"My macarons baking was a disaster! I might need a macaron baking lesson from you." said the distressed text. I called my friend immediately and agreed to go to her place a couple weeks later to show her how to bake chocolate French macarons.
It has been a while since the last time that I have baked French macarons. I was afraid that my macarons baking skill has gone a little rusty and decided to practise baking some macarons first before going to my friend's house.
Today, I have baked these French Macaron with elderflower or orange blossom Swiss meringue buttercream.
"Got standard!" said my always-critical husband after his first bite of these exotic flavoured macarons. With his approval, I feel relaxed now that I can impart my friend the right macaron baking skill :)
|French Macarons with Elderflower Swiss Meringue Buttercream|
|French macarons with Orange Blossom Swiss Meringue Buttercream|
The recipe that I'm using is the always Always-Successful-Italian-Meringue macaron recipe that I always like to use from here.
|This is what I always do this first.|
|Then I coloured one batch of the above almond paste with yellow colour and another with both yellow and red to form orange colour.|
|Next I made the Italian meringue.|
|Combine the almond paste and meringue and pipe the batter onto my silpat mats.|
Allow batter to rest for 5 mins before baking.
|After baking... They look great!|
|While the macarons are cooled to room temperature, I made the Swiss meringue buttercream.|
First, I cooked the egg whites and water until it reaches 68°C.
|Then the electric mixer goes whisk whisk whisk and beat beat beat :)|
|This buttercream is so smooth and velvety!|
|Next I stirred in finely grated lemon zest...|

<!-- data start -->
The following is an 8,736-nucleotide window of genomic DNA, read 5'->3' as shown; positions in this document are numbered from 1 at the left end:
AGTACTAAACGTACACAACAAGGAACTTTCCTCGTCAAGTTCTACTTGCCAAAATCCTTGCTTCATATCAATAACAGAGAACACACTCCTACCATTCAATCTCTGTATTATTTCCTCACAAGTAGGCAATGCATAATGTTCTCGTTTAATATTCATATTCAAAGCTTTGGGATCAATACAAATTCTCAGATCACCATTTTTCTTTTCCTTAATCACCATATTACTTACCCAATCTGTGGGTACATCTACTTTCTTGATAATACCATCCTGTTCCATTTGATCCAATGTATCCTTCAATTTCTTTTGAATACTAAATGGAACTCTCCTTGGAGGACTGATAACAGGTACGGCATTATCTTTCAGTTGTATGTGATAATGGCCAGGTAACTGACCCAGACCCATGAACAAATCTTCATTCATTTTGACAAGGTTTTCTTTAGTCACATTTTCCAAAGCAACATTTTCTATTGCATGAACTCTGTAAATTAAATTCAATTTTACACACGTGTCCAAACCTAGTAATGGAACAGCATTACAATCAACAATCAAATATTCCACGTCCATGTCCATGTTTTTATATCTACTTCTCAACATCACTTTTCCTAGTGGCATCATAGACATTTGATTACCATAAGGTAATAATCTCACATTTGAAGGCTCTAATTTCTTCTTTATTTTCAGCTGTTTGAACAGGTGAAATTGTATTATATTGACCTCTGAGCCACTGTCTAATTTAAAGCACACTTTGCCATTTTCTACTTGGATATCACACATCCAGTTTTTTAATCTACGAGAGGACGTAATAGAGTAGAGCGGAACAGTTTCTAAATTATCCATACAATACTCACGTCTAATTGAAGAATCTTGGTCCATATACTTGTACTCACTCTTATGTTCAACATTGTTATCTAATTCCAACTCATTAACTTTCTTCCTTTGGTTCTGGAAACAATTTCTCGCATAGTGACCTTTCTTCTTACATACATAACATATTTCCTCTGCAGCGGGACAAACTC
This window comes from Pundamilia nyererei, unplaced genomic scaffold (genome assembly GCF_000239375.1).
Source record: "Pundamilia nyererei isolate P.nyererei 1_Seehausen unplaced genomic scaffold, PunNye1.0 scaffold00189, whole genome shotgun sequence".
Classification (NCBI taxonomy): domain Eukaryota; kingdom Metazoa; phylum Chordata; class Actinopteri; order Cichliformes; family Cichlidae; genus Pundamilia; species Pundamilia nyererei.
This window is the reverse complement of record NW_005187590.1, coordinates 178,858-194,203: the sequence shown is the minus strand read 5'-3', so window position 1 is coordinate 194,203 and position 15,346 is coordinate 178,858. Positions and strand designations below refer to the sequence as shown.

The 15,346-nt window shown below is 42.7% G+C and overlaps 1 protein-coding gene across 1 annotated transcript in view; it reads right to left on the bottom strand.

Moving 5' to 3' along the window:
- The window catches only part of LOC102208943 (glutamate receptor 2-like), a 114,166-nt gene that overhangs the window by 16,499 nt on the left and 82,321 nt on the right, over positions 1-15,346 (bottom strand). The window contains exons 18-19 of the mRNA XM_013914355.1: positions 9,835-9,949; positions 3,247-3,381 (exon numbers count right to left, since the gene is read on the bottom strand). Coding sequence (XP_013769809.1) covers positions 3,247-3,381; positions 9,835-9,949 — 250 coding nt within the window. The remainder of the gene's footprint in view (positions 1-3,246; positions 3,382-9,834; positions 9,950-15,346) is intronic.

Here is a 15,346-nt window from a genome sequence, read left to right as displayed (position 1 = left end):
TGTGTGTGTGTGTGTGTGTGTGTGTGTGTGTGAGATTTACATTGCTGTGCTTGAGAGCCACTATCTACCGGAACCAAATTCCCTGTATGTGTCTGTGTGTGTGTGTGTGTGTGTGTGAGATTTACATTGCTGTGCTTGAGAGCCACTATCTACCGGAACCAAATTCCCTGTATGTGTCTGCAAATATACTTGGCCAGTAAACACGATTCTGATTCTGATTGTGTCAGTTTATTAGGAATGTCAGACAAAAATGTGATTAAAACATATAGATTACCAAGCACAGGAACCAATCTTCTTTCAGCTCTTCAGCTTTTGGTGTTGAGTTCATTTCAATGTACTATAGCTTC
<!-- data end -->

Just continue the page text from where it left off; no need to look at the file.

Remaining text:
|... plus elderflower cordial or orange blossom water.|
For the adults, you might wish to add in some elderflower liqueur into your elderflower buttercream :)
|Pipe a dollop of cream on each macaron shell and sandwich the filling with another.|
|Got standard! - This is a Singaporean way of saying something that is good :)|
Here are the recipes that I have used to make these Swiss Meringue Buttercream French Macarons
The Always-Successful-Italian-Meringue macaron recipe that is mostly adapted from here
Makes about 18 macaron or 36 shells
(number can vary depending on the sizes that you made)
100g almond meal (ground almond)
100g icing sugar
75g egg whites, divided into 2 portions
100g caster sugar
colouring gel to either colour the batter
Preheat the oven to 150°C NO fan forced with top and bottom heat.
Combine almond meal and icing sugar and sift them three times or more and set aside. Using an electric mixer, beat one portion of egg whites at medium low speed at first for about 10 mins. While beating, combine water and caster sugar in a small saucepan. Place the saucepan over medium high heat and cook the sugar water syrup to 118°C but not over 125°C.
Increase the mixer speed and continue to beat the egg whites while pouring syrup into the egg whites slowly in a steady and fine stream. Continue beating until the meringue is glossy and near-stiff peaks. Allow the meringue to cool to about 40°C.
Place almond meal-icing sugar mixture in a mixing bowl and mix in the remaining portion of egg white to form a thick paste. At this stage, you can add a drop or two of any flavouring or colouring that you desired in the almond mixture or you can do this later.
Fold in half of the cooled meringue first into the almond paste, scooping it up from the bottom of the bowl until the mixture is well-combined. Then, fold in the rest of the meringue into the almond mixture until the mixture is well-combined again.